If you’re using Apple’s Mail application on the Mac you’ve probably seen the app slow down over time. One reason why this can happen is because the database used by Mail to store messages can grow to a large size thanks to message fragmenting and gaps in the database when messages are deleted.
Lucky for you there’s a fairly simple solution, made even simpler by using Automator, Apple’s easy-to-use app for automating tasks that often need to be performed repeatedly.
And isn’t that at least part of the reason why people invented computers to begin with–to handle the mundane tasks that repeatedly pop up in our lives?
The road map
Our goal is this: Make Mail faster by cleaning up the mail database.
Because it’s not a good idea to try to do maintenance on an open Mail database, it’s best to quit Mail first, clean things up, then re-open Mail and see if the clean-up resulted in a speed-up.
So, our steps are:
- Quit Mail.
- Clean up the mail database.
- Open Mail.
Automator makes this really easy.
How Automator works
Automator executes a series of actions to achieve a result. You don’t need to know any fancy scripting or programming languages to use Automator. In this example, though, we will use one UNIX command. But we’ll make it easy by simply copying and pasting it when the time comes.
Now, let’s dive in.
Making the workflow
- Open Automator (From the Finder’s Go menu, choose Applications and scroll in the window that appears to find Automator.)
- In the window that appears, click New Document.
- In the sheet that appears, select Workflow and click Choose. Our first step is to quit Mail if it’s running.
- In the search field above the list of actions, type quit.
- Drag the Quit Application action into the Workflow area.
- From the Quit Application pop-up menu, choose Mail. Leave the Ask to save changes box checked. Our second step is to issue a command using the shell, an interface to the UNIX system that is running on your Mac.
- In the search field above the list of actions, type shell.
- Drag the Run Shell Script action into the Workflow area underneath the Quit Application action.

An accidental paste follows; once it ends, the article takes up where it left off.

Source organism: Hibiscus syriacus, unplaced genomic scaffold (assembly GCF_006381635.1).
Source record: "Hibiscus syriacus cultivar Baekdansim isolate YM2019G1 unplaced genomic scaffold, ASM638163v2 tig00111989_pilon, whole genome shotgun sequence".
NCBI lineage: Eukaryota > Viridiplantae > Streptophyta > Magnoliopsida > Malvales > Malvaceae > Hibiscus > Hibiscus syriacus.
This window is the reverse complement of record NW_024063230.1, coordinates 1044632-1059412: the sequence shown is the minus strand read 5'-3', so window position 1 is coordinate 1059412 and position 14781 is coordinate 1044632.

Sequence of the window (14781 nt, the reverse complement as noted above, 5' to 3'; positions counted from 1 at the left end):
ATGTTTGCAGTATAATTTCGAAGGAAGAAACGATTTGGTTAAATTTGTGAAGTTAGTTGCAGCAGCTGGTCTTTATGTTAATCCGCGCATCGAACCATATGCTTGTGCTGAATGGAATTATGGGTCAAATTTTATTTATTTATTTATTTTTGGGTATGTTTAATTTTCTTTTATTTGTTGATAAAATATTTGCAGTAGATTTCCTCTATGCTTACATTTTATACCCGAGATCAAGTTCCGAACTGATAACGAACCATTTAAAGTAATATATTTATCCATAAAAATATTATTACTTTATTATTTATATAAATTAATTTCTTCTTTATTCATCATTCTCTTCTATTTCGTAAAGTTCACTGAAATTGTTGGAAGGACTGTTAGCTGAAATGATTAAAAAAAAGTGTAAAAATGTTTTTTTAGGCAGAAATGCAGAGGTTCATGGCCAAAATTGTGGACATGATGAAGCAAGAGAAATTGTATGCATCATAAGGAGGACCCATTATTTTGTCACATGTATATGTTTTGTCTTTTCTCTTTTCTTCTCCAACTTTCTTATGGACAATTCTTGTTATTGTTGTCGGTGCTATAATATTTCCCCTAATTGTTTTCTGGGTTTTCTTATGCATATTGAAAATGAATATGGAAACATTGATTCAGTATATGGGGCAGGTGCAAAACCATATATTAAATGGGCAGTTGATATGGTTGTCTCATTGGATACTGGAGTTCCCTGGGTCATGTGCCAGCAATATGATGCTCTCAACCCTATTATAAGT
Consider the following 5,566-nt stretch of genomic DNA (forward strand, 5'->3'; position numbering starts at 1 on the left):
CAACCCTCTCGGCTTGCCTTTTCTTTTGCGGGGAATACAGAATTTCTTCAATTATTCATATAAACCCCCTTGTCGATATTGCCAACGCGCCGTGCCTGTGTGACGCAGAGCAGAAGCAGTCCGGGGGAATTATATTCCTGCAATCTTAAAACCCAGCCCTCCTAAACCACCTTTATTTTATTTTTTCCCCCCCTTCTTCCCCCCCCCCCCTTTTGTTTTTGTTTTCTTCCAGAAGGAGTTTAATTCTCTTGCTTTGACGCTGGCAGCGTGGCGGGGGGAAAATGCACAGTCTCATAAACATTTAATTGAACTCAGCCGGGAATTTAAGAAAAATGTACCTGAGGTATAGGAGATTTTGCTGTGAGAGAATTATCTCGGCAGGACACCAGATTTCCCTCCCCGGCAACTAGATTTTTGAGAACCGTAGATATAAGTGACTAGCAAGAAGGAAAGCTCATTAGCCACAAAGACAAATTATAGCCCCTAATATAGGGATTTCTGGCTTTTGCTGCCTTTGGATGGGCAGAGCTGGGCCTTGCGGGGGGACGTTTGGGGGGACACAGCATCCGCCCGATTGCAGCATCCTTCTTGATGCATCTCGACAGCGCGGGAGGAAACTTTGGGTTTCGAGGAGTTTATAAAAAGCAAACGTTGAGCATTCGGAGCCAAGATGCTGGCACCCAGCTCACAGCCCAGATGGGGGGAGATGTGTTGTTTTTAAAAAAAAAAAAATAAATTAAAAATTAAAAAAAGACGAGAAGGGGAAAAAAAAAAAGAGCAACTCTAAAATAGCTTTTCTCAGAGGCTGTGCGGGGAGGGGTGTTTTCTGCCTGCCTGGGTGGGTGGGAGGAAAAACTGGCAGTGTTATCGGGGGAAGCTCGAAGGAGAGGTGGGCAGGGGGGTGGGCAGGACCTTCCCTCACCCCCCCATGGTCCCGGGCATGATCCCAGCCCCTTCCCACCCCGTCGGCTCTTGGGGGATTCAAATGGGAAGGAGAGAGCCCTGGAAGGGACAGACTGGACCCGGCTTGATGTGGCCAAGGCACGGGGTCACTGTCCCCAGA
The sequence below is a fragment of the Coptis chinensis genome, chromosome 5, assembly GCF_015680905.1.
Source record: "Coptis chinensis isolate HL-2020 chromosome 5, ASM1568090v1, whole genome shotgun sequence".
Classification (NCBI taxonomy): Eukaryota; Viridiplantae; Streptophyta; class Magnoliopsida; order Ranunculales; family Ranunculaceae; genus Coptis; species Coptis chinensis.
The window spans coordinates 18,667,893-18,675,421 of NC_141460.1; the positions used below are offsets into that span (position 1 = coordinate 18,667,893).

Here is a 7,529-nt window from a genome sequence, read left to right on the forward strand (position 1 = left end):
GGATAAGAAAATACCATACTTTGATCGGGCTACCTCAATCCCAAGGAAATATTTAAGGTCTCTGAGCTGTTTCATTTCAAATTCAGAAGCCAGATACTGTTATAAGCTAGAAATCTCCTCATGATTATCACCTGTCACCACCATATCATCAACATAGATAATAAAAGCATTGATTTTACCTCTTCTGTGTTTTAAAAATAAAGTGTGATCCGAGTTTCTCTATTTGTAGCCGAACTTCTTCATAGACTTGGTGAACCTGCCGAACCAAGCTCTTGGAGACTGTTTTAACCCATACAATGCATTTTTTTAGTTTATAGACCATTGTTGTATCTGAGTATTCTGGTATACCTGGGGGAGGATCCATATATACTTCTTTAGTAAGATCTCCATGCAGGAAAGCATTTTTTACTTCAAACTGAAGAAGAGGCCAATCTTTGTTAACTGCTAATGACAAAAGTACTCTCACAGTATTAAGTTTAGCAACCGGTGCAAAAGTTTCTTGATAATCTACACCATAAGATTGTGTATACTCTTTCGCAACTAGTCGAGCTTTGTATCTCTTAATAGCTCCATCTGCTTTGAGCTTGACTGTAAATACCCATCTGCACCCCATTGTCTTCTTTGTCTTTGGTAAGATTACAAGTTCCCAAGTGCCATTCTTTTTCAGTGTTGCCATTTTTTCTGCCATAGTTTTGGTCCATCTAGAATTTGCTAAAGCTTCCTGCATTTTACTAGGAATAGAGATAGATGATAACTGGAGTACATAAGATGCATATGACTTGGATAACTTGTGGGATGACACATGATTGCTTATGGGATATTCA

- Select all the text in script shell script box and copy and paste the command below depending on which version of the OS is running on your Mac. Be sure to include the semi-colon at the end of the line.
- For Snow Leopard (10.6): sqlite3 ~/Library/Mail/Envelope Index vacuum;
- For Lion (10.7), Mountain Lion (10.8), Mavericks (10.9), or Yosemite (10.10): sqlite3 ~/Library/Mail/V2/MailData/Envelope\ Index vacuum;
- For El Capitan (10.11): sqlite3 ~/Library/Mail/V3/MailData/Envelope\ Index vacuum;
- For Sierra (10.12): sqlite3 ~/Library/Mail/V4/MailData/Envelope\ Index vacuum;
In our example, we’ve copied and pasted the command for macOS Sierra (version 10.12). The vacuum command cleans the mail database by copying its contents to a temporary file and rebuilds the database into a smaller amount of disk space. This eliminates gaps, defragments the data, and cleans up the database file structure. Our last step is to re-open Mail so we can see if the app feels faster and more responsive. 10. In the search field above the list of actions, type open. 11. Drag the Launch Application action into the Workflow area underneath the Run Shell Script action. 12. From the Launch Application pop-up menu, choose Mail. And those are our three steps. Now save the workflow. 13. From the File menu, choose Save… and name your new workflow. To run the workflow, click the Run button in the upper right-hand corner of the workflow window. Mail will quit (if it’s running), the database will be cleaned up, and a speedier Mail will be reopened.
But that’s not all
You can run this Automator workflow anytime you want by double-clicking it to launch Automator and clicking the Run button.
But as we said earlier at least part of the reason why people invented computers to begin with was to handle repetitive tasks.
Wouldn’t it be great if the Mac would simply clean up the Mail database every month without we humans having to worry about it?
Well, guess what….
Automating the Mail database clean-up
Let’s have the Mac do all the lifting, both heavy (cleaning up the database) and light (doing it for us).
One of the types of Automator documents that you can choose from is a Calendar Alarm. We could have created this workflow as a Calendar Alarm at the start, but we can also convert the workflow to a Calendar Alarm now.
- From the File menu, choose Convert to….
- A copy of the workflow will be made in a new Automator window. Select Calendar Alarm and click Choose.
- From the File menu, choose Save….
- In the sheet that appears, give your calendar event a name and click Save.
Mail will create a new calendar named Automator within the Calendar app on your Mac. The Calendar Alarm will be created as an event on the date and time it is saved, and the workflow will run.
You can open the event and rename it, move it to any other calendar, change the time, and set it up as a repeating event (say the first day of every month), just like any other calendar event.
Go forth and vacuum!
Now that you’ve seen how easy it is to keep Mail running smoothly, fire up Automator and make your experience with Mail just a little bit better. Did this help your Mail workflow? Let me know in the comments section below!